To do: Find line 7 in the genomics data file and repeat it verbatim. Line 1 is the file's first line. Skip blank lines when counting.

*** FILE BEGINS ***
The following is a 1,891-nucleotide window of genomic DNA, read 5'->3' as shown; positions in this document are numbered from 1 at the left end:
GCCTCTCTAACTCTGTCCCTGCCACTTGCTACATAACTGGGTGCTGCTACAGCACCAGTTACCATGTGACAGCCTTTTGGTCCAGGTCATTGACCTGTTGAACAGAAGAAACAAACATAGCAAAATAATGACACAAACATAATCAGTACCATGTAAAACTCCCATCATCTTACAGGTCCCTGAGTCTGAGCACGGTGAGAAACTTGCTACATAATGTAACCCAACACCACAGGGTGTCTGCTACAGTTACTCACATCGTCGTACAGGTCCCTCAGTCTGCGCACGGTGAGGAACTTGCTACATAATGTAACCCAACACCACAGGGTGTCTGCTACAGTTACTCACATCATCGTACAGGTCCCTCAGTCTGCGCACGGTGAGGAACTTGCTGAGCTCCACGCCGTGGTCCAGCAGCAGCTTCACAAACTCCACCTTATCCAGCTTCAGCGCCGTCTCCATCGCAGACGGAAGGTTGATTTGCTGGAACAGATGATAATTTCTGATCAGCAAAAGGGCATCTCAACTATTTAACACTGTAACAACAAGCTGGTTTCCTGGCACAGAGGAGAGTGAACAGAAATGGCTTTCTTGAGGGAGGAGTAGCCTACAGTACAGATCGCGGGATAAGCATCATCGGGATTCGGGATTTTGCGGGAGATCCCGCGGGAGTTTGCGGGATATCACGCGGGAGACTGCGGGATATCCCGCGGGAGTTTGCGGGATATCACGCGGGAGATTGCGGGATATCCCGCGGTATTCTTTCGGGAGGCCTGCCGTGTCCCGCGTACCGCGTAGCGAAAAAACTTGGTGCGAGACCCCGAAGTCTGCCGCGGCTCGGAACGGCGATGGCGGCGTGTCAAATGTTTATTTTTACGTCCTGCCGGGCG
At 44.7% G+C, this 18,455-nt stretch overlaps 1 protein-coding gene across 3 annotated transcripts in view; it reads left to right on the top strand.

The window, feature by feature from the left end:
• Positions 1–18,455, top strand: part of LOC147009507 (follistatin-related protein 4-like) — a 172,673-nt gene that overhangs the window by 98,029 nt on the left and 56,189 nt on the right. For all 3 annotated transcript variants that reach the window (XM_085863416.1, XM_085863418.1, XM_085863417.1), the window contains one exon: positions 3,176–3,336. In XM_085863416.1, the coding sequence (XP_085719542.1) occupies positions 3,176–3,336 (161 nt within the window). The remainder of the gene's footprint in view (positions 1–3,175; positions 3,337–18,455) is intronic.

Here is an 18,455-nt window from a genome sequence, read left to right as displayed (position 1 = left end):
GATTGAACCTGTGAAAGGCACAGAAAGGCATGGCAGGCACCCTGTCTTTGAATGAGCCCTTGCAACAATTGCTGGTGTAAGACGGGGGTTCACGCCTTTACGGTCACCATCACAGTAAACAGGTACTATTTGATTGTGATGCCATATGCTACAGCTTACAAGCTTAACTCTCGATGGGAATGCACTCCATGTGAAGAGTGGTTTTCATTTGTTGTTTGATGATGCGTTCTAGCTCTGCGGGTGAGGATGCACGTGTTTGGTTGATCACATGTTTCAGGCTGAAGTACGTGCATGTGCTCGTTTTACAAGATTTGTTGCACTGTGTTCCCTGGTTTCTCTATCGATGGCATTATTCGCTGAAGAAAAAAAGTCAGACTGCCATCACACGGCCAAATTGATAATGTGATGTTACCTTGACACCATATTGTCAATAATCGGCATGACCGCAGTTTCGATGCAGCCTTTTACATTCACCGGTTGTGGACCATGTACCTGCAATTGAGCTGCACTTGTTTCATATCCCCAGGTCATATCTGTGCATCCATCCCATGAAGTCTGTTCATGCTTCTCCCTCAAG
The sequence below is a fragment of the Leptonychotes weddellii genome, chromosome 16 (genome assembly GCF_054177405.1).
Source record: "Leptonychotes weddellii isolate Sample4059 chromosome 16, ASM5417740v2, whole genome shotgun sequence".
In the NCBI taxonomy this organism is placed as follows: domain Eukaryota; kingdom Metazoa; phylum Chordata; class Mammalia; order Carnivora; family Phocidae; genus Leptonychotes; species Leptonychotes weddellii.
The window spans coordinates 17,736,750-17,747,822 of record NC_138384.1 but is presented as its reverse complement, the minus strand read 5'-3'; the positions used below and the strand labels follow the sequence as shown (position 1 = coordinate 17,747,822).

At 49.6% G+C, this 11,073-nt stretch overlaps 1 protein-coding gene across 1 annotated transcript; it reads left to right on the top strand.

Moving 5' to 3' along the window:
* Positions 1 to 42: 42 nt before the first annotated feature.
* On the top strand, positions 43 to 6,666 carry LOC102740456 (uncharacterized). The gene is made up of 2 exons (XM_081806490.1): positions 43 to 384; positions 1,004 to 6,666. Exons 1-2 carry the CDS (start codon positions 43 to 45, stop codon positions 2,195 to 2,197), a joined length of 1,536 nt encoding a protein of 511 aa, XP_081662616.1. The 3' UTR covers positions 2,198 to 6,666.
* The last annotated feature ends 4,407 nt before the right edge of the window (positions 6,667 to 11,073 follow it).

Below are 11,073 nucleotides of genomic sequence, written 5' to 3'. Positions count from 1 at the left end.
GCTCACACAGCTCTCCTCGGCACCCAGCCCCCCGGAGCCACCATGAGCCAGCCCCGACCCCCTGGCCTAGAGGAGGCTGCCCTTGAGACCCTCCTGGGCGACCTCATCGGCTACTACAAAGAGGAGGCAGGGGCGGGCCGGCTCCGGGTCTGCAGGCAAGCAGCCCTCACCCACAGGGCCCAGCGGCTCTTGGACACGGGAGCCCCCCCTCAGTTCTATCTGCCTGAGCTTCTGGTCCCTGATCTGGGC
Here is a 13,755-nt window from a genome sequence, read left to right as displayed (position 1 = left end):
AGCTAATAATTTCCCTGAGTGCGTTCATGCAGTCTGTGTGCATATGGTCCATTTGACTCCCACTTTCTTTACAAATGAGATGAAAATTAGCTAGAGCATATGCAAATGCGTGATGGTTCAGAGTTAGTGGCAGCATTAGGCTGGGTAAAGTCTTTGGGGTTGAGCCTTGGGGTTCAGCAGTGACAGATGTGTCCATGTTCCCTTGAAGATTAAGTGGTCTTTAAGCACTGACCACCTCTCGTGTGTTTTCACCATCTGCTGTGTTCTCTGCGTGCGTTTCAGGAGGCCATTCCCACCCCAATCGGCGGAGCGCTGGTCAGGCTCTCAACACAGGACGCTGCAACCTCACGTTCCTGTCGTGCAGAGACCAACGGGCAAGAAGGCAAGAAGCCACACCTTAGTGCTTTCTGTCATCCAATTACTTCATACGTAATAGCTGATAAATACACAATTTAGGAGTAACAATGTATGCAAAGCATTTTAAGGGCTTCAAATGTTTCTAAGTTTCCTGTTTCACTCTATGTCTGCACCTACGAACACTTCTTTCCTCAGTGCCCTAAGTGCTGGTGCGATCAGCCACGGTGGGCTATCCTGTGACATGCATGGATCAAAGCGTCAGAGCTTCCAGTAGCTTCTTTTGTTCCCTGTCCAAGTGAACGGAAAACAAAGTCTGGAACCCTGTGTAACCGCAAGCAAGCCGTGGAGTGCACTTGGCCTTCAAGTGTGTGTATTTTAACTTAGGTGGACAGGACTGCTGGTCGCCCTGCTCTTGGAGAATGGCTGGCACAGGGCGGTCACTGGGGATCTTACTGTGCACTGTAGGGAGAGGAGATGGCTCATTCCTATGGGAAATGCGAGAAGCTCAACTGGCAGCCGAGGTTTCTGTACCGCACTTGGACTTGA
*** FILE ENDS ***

GATTGAACCTGTGAAAGGCACAGAAAGGCATGGCAGGCACCCTGTCTTTGAATGAGCCCTTGCAACAATTGCTGGTGTAAGACGGGGGTTCACGCCTTTACGGTCACCATCACAGTAAACAGGTACTATTTGATTGTGATGCCATATGCTACAGCTTACAAGCTTAACTCTCGATGGGAATGCACTCCATGTGAAGAGTGGTTTTCATTTGTTGTTTGATGATGCGTTCTAGCTCTGCGGGTGAGGATGCACGTGTTTGGTTGATCACATGTTTCAGGCTGAAGTACGTGCATGTGCTCGTTTTACAAGATTTGTTGCACTGTGTTCCCTGGTTTCTCTATCGATGGCATTATTCGCTGAAGAAAAAAAGTCAGACTGCCATCACACGGCCAAATTGATAATGTGATGTTACCTTGACACCATATTGTCAATAATCGGCATGACCGCAGTTTCGATGCAGCCTTTTACATTCACCGGTTGTGGACCATGTACCTGCAATTGAGCTGCACTTGTTTCATATCCCCAGGTCATATCTGTGCATCCATCCCATGAAGTCTGTTCATGCTTCTCCCTCAAG